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Built in 1850, the Daugavpils synaogue has undergone a major renovation, thanks to Keith and Christopher Rothko, children of one the country’s most famous native sons, the artist Mark Rothko
Recently, the Kadisha Synagogue has been restored by the children of painter Mark Rothko, a native of Daugavpils. The restored Synagogue was consecrated on April 11, 2006. Daugavpils Pedagogical Society hires historians who study and teach Judaism, most notably Professor Josifs Steimanis and Boris Vukovich. The wooden house and synagogue of Rabbi Meir Simcha HaKohen are gone, but his grave has been moved from the old cemetery to the new one, since the older cemetery was desecrated by the Nazis and used by the Soviets as a sports field. Rabbi Meir Simcha, the chief rabbi of Mitnagdim, is buried next to his rival and friend The Rogatchover Gaon (Rabbi Yosef Rosen), chief rabbi of the Hassidim. One can only imagine what their souls are disagreeing about, years since they’ve been buried, “all in the name of heaven.”
Jews have lived in Latvia since the late 14th century, but the first Jewish settlement in the area began in the late 1600s. Dvinsk was the original name of the city now called Daugavpils, in Latvia. Situated on the Düna River, at the intersection of two railroads, it belonged to Russia until 1561, when it was annexed to Poland.
According to the census of 1897, out of a total population of 72,231, Jews numbered 32,369. They got along very well with their Gentile neighbors and were prosperous in this town. They were engaged in commerce, industry and manufacturing. Jews governed nearly all of the local trade, including flax, flaxseed and timber. In 1893, according to the census, 300 industrial establishments were owned by Jews and only 99 were owned by Gentiles. There were also 741 Jewish artisans. In 1898, a private investigator reportedly found 4,862 Jewish artisans, which included 2,193 master craftsmen and 1,760 journeymen. The most important Jewish trades at that time were tailoring and shoemaking. There were 32 local factories and workshops (a match factory, tannery, sawmill, button factory, etc.), 100% of which were owned by Jews. Out of the 2,305 people employed at factories, 1,942 of them were Jews.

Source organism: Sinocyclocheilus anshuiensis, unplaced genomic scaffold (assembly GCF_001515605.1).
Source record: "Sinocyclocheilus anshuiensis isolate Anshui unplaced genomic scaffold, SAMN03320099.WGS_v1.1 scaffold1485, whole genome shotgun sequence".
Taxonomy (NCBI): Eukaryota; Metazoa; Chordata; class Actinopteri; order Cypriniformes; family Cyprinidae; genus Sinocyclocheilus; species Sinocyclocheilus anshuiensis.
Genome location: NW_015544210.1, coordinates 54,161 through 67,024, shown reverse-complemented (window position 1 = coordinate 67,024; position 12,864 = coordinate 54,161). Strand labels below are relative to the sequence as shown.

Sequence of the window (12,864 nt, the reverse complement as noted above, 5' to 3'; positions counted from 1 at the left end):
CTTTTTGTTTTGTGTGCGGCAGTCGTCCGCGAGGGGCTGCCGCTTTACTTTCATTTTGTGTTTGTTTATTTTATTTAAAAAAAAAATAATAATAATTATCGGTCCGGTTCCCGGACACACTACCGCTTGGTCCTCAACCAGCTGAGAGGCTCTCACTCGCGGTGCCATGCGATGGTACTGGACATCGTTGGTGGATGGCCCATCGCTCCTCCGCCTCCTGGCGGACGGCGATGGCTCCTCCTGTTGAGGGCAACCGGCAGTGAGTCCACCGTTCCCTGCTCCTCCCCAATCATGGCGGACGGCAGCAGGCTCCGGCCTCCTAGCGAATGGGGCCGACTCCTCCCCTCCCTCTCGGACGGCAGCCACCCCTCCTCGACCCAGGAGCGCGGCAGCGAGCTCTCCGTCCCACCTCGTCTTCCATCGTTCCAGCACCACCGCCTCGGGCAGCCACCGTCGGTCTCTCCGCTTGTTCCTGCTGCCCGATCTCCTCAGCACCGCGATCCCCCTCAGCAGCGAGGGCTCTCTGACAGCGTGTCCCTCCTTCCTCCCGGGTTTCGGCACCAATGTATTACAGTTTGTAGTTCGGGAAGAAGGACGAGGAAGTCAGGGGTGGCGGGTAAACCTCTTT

There were also associations and charitable institutions that aided Jews who were poor, and much money was donated/loaned for this purpose. In 1898, there were 359 Jewish pupils in the Dvinsk school system. In the Jewish schools, there were 401 students. Toward the end of the 19th century their business transactions amounted to ten million rubles annually. In 1913, about half the city’s population of 120,000 was Jewish. Today, there are only approximately 400 Jews, most of whom are elderly, out of approximately 125,000 people.
The Kadisha Synagogue’s exterior is classical, featuring a cream colored façade with paned, arched windows. Ornate stone colored moldings around the windows and other places highlight architectural features and tie in the dark gray wood used for the window panes with the slate gray roof. Inside the light, open prayer room, the cream walls are penetrated by large arched, paned windows. Wood moldings, columns, and the ceiling are in white and the floor is a polished light wood. The white bimah is in the center of the room. A raised platform up several steps features plain wood paneling at the bottom, with eight substantial columns supporting a plain canopy at the top with a horizontal line of gold around the bottom of it. There are two entrances at either side, with a simple balustrade around the sides and up both sets of steps. The Aron Kodesh is against the East wall, on a platform up a few steps, also in white. Double columns with a horizontal line of gold painted at the top and bottom on each side support the top section. This is classical in design, and also features gold detailing, with two tables featuring The Ten Commandments in the center. A deep red velvet Torah curtain with a gold Star-of-David is drawn across it. There are two sets of white stairs with balustrades along the sides of the stairs, as well as the sides and front of the platform. On the floor, in between the two sets of stairs, is a second tivah, with a deep red velvet throw draped over it. Chairs with blue upholstery fill the back half of the sanctuary.
Services are held daily at the Synagogue, Monday through Saturday, plus on High Holy Days, as well as Bar and Bat Mitzvahs.